Image Credits: ANI
A report by Human Rights Watch has revealed that Cambodia's indigenous and ethnic minority communities were ignored during a dam project completed by a Chinese electricity firm and bankrolled by the Chinese and Cambodian governments. The authorities of both countries completely ignored 'community concerns' in the construction of the Lower Sesan II dam in Treng Province of northeastern Cambodia, said the report titled 'Underwater: Human Rights Impacts of a China Belt and Road Project in Cambodia.'
According to a media report, Lower Sesan II was completed in 2018 by the operator, China Huaneng, at the cost of $782 million, with Chinese government banks providing most of the financing. In contrast, Cambodia's Royal Group and Vietnam's state-owned electricity company EVN hold minor stakes.
Speaking on the matter, John Sifton, Human Rights Watch Asia advocacy director, said, "The Lower Sesan II dam washed away the livelihoods of Indigenous and ethnic minority communities who previously lived communally and mostly self-sufficiently from fishing, forest-gathering and agriculture." He said that these indigenous and ethnic minority communities include Bunong, Brao, Kuoy, Lao, Jarai, Kreung, Kavet, Tampuan, and Kachok ethnic groups. "These people were forced to accept inadequate compensation for their lost property and income and were provided with poor housing and services at resettlement sites," Sifton added, who also authored the report.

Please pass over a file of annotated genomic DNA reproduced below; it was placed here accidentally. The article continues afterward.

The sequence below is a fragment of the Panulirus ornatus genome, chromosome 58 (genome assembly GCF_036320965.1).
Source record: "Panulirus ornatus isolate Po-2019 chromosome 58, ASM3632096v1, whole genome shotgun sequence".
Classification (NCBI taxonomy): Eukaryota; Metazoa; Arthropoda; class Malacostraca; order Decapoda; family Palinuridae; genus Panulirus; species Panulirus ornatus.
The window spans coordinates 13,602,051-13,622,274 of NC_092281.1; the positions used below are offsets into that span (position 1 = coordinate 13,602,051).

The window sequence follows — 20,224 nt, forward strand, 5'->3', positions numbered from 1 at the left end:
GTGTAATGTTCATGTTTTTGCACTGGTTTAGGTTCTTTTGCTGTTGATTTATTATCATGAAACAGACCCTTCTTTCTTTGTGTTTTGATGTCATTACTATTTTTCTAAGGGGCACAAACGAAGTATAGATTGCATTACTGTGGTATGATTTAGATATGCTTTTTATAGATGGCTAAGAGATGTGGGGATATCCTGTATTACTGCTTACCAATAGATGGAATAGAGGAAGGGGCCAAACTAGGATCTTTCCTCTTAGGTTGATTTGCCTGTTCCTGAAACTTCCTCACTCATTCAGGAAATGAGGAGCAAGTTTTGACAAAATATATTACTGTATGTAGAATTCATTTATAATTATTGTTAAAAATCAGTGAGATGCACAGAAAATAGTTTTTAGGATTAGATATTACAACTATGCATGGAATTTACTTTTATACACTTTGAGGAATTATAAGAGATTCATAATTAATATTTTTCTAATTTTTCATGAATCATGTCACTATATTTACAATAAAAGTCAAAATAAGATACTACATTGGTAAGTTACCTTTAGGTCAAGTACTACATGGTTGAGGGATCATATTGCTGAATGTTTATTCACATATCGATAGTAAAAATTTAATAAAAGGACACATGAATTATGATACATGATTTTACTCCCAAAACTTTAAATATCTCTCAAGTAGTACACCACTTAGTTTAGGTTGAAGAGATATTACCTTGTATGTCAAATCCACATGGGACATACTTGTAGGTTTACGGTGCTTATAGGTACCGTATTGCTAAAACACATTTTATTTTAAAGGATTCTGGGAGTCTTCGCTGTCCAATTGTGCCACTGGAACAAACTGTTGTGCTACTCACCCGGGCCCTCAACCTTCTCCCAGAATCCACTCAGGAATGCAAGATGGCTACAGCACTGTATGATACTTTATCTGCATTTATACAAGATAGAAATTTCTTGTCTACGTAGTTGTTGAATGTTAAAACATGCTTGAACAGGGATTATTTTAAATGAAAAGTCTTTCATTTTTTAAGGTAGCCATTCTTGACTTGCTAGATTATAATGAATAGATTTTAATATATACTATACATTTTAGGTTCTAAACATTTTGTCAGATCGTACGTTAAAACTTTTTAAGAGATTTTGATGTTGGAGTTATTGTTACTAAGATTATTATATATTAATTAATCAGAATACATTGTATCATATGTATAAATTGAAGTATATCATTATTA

The report also said that the construction of this dam had caused economic, social and cultural rights violations, which has displaced nearly 5,000 people in the region, and tens of thousands of villagers living upstream and downstream have suffered steep losses to their incomes. Fisheries experts had also warned that damming the confluence of the Sesan and Srepok rivers – two major tributaries of the resource-rich Mekong river – would hamper fish stocks crucial to millions living along the Mekong's flood plains. It is pertinent to mention here that the report is based on academic studies, business records and research by NGOs and other sources; besides, it also includes interviews with more than 60 community members, civil society leaders, academics, scientists and others who researched the project.